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In some cases a single Bionano test could replace or outperform up to four different tests, which would not only simplify testing, but would also dramatically shorten the search for answers.

Researchers from Children’s National Health Center (CNHC) and UCLA led by Dr. Eric Vilain reported the first molecular diagnoses of patients with genetic disease using Bionano genome mapping in a publication in Genome Medicine, finding genome mapping superior to existing clinical tests for the identification of pathogenic structural variants in the severe degenerative muscle disorder Duchenne muscular dystrophy (DMD), for which there is currently no cure.

The scientists used Bionano Irys and Saphyr systems to identify pathogenic structural variants in a series of patients diagnosed with Duchenne muscular dystrophy (DMD), caused by large deletions, insertions, and inversions disrupting the X-linked dystrophin gene. DMD is a severe degenerative muscle disorder mostly affecting boys, for which there is currently no cure.

In this study, Dr. Vilain’s team identified both single and multiple exon deletions up to 250 Kbp in size, a 13 Kbp duplication, and a 5.1 Mbp inversion all disrupting the dystrophin gene of study patients. Large structural variants of this size are typically detected with poor sensitivity using NGS or long-read sequencing. They also successfully identified the carrier status in mothers of the patients. The patient with the large inversion had been diagnosed with DMD through an invasive muscle biopsy, after chromosomal microarray, MLPA, PCR sequencing of all 79 exons, and exome sequencing all failed to detect the pathogenic inversion.

The study authors state in the publication that Bionano mapping “has the capacity to replace both MLPA and chromosomal microarrays in the clinical setting.” MLPA is a probe-based assay to detect the deletion or duplication of specific loci in the genome. For this study, the authors cite as key advantages over MLPA, Bionano’s ability to also provide order and orientation of structural variants and the ability to detect these variants genome wide. Compared to chromosomal microarray, Dr. Vilain’s team discusses Bionano’s capability to detect balanced events such as inversions and balanced translocations, as well as much smaller variations completely missed by microarray. Relative to NGS, the authors state that Bionano provides higher sensitivity for large structural variants with better false-positive and false-negative rates. Turnaround time and cost are comparable to the aforementioned tests.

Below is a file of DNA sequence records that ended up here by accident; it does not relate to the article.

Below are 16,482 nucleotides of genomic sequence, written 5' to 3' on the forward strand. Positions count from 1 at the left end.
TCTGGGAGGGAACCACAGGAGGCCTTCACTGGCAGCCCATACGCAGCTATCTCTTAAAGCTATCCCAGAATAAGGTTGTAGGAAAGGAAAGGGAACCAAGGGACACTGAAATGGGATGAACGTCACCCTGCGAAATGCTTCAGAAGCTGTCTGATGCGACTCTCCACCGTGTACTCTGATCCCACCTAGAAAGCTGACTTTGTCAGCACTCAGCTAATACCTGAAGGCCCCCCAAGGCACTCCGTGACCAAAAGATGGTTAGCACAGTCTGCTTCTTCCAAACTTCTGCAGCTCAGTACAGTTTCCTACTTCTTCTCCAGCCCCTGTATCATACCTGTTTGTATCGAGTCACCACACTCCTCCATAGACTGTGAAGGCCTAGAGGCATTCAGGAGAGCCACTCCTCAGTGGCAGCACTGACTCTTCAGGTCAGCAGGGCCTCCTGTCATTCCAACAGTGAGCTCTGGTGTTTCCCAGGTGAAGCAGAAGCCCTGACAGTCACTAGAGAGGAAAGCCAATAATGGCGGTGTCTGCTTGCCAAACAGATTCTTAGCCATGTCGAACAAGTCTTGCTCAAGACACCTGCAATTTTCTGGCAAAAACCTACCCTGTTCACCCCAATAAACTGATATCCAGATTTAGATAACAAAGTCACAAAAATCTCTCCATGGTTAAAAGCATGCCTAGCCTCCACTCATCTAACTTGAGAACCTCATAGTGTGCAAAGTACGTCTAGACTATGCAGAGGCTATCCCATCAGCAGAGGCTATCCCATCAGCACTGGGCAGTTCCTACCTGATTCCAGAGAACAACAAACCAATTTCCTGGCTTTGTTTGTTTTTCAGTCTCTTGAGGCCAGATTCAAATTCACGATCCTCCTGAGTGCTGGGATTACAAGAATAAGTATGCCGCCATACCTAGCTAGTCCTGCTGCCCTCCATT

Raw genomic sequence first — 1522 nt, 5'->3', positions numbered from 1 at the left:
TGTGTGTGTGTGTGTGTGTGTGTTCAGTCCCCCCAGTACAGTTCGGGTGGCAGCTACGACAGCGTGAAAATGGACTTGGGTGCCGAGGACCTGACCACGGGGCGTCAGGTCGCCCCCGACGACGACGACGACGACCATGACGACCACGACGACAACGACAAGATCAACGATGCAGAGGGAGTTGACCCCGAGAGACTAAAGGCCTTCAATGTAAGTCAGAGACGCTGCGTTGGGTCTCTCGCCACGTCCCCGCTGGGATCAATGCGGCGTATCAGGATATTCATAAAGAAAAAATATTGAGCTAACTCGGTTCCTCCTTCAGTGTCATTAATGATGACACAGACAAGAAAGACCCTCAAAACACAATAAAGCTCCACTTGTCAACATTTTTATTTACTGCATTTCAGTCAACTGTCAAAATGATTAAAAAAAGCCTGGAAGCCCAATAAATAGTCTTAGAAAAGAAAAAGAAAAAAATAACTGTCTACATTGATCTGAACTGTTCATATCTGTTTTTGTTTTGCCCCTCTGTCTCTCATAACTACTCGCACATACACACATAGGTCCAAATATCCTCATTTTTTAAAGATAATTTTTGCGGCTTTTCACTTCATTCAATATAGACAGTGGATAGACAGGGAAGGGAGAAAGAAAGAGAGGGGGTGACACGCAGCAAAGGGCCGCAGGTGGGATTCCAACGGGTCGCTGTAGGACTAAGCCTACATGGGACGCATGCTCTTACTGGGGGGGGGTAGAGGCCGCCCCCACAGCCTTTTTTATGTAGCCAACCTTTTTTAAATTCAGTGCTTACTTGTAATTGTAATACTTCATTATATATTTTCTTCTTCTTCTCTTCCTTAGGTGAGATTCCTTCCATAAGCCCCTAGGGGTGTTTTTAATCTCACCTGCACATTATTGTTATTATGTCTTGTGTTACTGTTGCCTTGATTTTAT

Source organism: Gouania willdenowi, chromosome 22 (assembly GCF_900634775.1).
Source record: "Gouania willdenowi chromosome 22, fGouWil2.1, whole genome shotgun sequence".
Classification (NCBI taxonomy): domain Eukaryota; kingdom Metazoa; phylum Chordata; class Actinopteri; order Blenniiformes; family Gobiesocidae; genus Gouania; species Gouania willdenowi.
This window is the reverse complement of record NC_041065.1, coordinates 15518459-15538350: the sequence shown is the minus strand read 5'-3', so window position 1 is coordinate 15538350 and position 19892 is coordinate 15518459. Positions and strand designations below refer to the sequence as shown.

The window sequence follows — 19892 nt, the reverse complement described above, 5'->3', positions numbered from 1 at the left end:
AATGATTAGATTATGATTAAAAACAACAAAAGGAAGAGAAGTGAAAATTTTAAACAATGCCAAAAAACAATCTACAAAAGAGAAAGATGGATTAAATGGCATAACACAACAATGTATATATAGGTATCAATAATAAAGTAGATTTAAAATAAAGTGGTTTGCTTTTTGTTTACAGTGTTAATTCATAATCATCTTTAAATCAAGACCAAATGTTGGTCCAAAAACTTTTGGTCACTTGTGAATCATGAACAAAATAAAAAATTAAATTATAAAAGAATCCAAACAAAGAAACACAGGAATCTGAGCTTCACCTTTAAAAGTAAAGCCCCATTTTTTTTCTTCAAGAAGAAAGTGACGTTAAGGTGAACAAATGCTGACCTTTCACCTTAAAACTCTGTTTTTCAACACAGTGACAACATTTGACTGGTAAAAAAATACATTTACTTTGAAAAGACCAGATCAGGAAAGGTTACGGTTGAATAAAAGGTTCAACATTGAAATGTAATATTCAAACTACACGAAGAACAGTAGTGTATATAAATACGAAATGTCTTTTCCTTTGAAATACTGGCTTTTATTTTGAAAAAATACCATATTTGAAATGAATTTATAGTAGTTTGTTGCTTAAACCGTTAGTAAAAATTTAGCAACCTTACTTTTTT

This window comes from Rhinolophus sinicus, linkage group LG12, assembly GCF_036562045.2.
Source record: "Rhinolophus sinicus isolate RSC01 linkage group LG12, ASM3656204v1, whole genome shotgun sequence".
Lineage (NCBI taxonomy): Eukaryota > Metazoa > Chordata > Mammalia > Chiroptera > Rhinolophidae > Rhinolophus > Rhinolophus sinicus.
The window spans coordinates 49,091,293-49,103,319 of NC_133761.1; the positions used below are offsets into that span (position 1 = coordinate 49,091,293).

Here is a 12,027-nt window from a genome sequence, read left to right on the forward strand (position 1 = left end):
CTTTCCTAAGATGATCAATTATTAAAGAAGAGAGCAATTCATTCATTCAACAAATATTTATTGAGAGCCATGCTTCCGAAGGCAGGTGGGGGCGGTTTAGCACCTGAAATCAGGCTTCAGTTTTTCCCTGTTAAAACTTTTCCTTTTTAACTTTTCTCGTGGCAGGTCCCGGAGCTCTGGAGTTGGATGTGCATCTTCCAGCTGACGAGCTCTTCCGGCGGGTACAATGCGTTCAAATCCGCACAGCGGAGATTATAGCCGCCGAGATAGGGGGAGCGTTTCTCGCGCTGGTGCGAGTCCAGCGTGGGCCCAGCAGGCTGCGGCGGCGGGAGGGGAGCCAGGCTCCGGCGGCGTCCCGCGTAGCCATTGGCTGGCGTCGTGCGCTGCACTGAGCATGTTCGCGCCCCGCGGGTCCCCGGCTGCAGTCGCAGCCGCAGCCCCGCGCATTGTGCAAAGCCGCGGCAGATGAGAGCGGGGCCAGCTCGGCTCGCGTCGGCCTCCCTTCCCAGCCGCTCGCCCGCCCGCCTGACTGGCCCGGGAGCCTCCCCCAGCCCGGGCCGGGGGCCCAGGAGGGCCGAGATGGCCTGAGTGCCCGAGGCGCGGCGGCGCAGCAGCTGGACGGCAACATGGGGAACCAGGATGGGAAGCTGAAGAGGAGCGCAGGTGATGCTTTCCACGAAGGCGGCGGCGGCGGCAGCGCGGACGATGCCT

The study concludes that Bionano mapping “is poised to become a new tool in the clinical genetic diagnostic strategy and research due to its ability to sensitively identify large genomic variations.”

Dr. Erik Holmlin, CEO of Bionano Genomics, comments, “We are excited by Dr. Vilain’s team demonstrating Bionano’s ability to correctly identify structural variants in patients with genetic disease. The current diagnostic process proves to be a true odyssey for many of the children and parents hoping to find answers or treatment. Dr. Vilain shows that in some cases a single Bionano test could replace or outperform up to four different tests, which would not only simplify testing, but would also dramatically shorten the search for answers. We are also happy with the illustration in this work of how Bionano provides translational researchers with a tool that sees genome variations that other technologies miss.  We can’t wait to see how other scientists and physicians, inspired by these incredible results, use Bionano mapping in their genome studies and analyses.”

 


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